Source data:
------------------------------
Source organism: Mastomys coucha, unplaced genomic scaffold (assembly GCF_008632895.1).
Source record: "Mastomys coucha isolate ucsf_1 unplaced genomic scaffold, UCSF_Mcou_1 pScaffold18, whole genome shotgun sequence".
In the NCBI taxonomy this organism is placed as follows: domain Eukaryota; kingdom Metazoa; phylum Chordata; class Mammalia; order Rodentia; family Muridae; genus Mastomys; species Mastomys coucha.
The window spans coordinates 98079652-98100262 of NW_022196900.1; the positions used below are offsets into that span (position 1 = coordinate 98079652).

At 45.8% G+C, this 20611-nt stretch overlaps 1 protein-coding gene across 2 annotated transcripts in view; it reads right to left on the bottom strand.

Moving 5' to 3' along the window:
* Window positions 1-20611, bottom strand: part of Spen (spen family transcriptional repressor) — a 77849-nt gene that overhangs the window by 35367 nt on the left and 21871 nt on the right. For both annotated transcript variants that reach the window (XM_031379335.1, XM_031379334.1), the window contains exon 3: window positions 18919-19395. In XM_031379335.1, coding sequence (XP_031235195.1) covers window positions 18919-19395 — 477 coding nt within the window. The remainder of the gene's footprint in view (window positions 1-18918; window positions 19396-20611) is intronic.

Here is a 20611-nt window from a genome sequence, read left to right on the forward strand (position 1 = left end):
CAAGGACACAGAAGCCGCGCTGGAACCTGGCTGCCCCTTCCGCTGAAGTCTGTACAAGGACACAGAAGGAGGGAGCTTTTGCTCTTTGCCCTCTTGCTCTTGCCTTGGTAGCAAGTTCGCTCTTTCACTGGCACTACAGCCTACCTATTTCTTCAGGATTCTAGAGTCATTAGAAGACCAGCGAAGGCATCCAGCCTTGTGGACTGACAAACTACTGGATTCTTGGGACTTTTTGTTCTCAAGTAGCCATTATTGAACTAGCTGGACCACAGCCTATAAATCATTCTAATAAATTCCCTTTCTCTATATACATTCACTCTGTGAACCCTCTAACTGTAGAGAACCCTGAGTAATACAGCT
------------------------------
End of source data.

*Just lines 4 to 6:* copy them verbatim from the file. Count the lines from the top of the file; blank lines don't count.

The window spans coordinates 98079652-98100262 of NW_022196900.1; the positions used below are offsets into that span (position 1 = coordinate 98079652).

At 45.8% G+C, this 20611-nt stretch overlaps 1 protein-coding gene across 2 annotated transcripts in view; it reads right to left on the bottom strand.

Moving 5' to 3' along the window: